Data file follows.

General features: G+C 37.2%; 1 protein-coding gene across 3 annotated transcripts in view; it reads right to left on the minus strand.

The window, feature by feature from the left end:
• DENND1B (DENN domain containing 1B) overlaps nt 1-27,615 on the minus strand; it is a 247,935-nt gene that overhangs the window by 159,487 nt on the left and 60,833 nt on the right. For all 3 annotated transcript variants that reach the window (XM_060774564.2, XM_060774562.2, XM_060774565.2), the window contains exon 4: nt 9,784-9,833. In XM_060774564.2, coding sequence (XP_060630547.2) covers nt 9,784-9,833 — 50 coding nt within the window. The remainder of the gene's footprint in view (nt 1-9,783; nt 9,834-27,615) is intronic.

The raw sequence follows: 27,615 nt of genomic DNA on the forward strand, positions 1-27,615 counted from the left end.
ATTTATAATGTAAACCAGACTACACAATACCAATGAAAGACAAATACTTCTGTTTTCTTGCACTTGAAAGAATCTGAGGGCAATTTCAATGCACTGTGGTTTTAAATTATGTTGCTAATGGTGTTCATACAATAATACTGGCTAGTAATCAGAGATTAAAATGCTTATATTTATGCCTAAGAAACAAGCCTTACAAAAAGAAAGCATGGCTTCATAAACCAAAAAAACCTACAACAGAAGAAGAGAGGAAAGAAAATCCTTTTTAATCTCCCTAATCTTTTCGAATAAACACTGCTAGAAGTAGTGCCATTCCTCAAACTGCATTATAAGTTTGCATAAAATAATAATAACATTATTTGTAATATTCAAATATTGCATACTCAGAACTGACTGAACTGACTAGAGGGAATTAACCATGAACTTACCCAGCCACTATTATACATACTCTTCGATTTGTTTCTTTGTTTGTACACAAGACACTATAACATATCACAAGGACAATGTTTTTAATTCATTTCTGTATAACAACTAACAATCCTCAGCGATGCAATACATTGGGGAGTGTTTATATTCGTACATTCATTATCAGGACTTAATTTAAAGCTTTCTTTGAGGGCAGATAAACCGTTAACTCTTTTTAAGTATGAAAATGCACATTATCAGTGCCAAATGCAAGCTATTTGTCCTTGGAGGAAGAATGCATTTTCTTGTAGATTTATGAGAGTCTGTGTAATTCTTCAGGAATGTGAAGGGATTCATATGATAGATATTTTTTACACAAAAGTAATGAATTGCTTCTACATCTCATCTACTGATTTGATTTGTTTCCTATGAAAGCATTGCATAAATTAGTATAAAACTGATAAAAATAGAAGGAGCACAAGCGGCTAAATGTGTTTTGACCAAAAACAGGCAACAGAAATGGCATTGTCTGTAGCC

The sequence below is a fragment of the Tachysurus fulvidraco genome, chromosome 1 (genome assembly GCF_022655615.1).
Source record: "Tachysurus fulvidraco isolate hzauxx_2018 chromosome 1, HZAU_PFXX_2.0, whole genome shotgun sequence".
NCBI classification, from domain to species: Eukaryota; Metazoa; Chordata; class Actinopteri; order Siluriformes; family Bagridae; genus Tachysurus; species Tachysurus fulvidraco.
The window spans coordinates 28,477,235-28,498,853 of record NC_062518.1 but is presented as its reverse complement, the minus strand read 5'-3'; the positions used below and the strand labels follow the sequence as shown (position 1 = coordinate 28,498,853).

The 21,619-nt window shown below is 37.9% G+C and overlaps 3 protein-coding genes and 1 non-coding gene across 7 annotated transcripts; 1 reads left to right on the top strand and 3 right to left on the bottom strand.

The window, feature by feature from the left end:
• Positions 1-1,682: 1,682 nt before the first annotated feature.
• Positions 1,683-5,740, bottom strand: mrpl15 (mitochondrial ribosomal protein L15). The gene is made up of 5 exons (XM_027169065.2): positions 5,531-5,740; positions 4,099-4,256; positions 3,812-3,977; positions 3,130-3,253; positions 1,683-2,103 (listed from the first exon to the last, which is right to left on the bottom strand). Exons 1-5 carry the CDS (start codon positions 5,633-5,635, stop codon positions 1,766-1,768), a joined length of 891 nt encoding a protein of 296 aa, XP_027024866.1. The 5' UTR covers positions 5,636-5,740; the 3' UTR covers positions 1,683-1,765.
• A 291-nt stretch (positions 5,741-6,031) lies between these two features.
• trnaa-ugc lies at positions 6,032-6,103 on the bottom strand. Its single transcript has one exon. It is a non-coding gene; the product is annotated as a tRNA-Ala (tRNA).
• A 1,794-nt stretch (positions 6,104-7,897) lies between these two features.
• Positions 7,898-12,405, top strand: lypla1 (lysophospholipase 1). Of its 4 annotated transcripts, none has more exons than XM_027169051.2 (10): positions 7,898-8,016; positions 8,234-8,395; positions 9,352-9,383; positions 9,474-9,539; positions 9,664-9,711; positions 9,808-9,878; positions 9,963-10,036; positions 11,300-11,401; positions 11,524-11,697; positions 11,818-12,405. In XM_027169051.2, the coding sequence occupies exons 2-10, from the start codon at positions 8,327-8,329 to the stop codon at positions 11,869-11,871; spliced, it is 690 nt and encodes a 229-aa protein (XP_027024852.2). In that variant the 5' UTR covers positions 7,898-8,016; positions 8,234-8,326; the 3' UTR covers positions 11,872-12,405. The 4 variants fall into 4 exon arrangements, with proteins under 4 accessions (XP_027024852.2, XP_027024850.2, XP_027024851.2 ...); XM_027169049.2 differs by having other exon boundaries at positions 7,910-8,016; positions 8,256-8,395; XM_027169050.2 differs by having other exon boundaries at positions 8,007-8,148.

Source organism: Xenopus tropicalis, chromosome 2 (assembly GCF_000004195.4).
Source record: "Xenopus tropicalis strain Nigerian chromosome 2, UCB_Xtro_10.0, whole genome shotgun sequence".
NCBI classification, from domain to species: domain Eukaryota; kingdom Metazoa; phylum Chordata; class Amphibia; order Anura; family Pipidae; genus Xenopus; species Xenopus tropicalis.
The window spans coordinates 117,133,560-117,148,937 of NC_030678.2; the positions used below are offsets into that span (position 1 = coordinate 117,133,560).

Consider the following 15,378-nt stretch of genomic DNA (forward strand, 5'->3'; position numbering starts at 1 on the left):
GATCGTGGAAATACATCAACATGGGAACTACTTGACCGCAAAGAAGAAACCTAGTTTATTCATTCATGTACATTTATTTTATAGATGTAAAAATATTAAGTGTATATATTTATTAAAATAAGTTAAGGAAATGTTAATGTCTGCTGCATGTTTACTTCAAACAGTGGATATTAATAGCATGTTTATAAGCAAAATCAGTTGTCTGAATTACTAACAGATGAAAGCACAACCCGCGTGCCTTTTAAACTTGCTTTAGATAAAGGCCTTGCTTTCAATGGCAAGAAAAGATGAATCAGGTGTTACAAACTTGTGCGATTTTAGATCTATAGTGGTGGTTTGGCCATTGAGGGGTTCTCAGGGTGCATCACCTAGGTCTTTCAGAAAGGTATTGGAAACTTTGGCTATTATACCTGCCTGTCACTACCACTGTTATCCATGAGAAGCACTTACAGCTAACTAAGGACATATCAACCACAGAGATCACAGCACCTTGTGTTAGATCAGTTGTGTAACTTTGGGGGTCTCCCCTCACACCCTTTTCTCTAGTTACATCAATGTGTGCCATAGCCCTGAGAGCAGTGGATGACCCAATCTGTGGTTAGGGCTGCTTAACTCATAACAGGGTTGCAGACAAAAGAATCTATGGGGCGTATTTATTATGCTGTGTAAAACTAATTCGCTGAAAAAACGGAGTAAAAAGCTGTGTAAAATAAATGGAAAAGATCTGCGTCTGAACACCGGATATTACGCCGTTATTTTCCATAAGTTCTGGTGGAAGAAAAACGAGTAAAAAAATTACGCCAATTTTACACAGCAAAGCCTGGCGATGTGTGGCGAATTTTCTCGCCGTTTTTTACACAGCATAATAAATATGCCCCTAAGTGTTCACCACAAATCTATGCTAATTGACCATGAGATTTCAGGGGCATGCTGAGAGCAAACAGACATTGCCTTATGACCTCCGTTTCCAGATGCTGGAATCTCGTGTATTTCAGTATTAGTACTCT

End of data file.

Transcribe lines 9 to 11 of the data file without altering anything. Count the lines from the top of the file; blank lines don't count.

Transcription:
The window spans coordinates 28,477,235-28,498,853 of record NC_062518.1 but is presented as its reverse complement, the minus strand read 5'-3'; the positions used below and the strand labels follow the sequence as shown (position 1 = coordinate 28,498,853).

The 21,619-nt window shown below is 37.9% G+C and overlaps 3 protein-coding genes and 1 non-coding gene across 7 annotated transcripts; 1 reads left to right on the top strand and 3 right to left on the bottom strand.

The window, feature by feature from the left end: